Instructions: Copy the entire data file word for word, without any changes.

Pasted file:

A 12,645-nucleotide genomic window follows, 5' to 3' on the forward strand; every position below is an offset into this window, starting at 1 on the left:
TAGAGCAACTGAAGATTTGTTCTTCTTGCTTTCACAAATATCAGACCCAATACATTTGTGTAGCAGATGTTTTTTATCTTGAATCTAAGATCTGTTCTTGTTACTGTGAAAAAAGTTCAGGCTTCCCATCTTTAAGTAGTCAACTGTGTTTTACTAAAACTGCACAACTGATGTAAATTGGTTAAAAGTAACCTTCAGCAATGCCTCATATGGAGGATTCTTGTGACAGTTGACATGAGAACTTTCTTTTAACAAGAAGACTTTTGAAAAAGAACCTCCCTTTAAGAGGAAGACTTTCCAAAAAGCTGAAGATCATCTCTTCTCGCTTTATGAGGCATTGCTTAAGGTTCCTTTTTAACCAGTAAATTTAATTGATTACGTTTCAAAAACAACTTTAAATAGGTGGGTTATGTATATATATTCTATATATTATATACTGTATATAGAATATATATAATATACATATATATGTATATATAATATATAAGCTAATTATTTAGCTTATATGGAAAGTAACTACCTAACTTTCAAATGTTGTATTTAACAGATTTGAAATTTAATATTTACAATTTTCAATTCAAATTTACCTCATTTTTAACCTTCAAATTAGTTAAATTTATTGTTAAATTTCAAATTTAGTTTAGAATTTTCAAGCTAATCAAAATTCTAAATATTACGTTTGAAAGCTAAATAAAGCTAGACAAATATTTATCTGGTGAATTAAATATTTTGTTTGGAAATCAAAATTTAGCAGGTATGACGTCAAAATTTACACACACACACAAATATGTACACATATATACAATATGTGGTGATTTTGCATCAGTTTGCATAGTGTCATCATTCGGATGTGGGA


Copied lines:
A 12,645-nucleotide genomic window follows, 5' to 3' on the forward strand; every position below is an offset into this window, starting at 1 on the left:
TAGAGCAACTGAAGATTTGTTCTTCTTGCTTTCACAAATATCAGACCCAATACATTTGTGTAGCAGATGTTTTTTATCTTGAATCTAAGATCTGTTCTTGTTACTGTGAAAAAAGTTCAGGCTTCCCATCTTTAAGTAGTCAACTGTGTTTTACTAAAACTGCACAACTGATGTAAATTGGTTAAAAGTAACCTTCAGCAATGCCTCATATGGAGGATTCTTGTGACAGTTGACATGAGAACTTTCTTTTAACAAGAAGACTTTTGAAAAAGAACCTCCCTTTAAGAGGAAGACTTTCCAAAAAGCTGAAGATCATCTCTTCTCGCTTTATGAGGCATTGCTTAAGGTTCCTTTTTAACCAGTAAATTTAATTGATTACGTTTCAAAAACAACTTTAAATAGGTGGGTTATGTATATATATTCTATATATTATATACTGTATATAGAATATATATAATATACATATATATGTATATATAATATATAAGCTAATTATTTAGCTTATATGGAAAGTAACTACCTAACTTTCAAATGTTGTATTTAACAGATTTGAAATTTAATATTTACAATTTTCAATTCAAATTTACCTCATTTTTAACCTTCAAATTAGTTAAATTTATTGTTAAATTTCAAATTTAGTTTAGAATTTTCAAGCTAATCAAAATTCTAAATATTACGTTTGAAAGCTAAATAAAGCTAGACAAATATTTATCTGGTGAATTAAATATTTTGTTTGGAAATCAAAATTTAGCAGGTATGACGTCAAAATTTACACACACACACAAATATGTACACATATATACAATATGTGGTGATTTTGCATCAGTTTGCATAGTGTCATCATTCGGATGTGGGA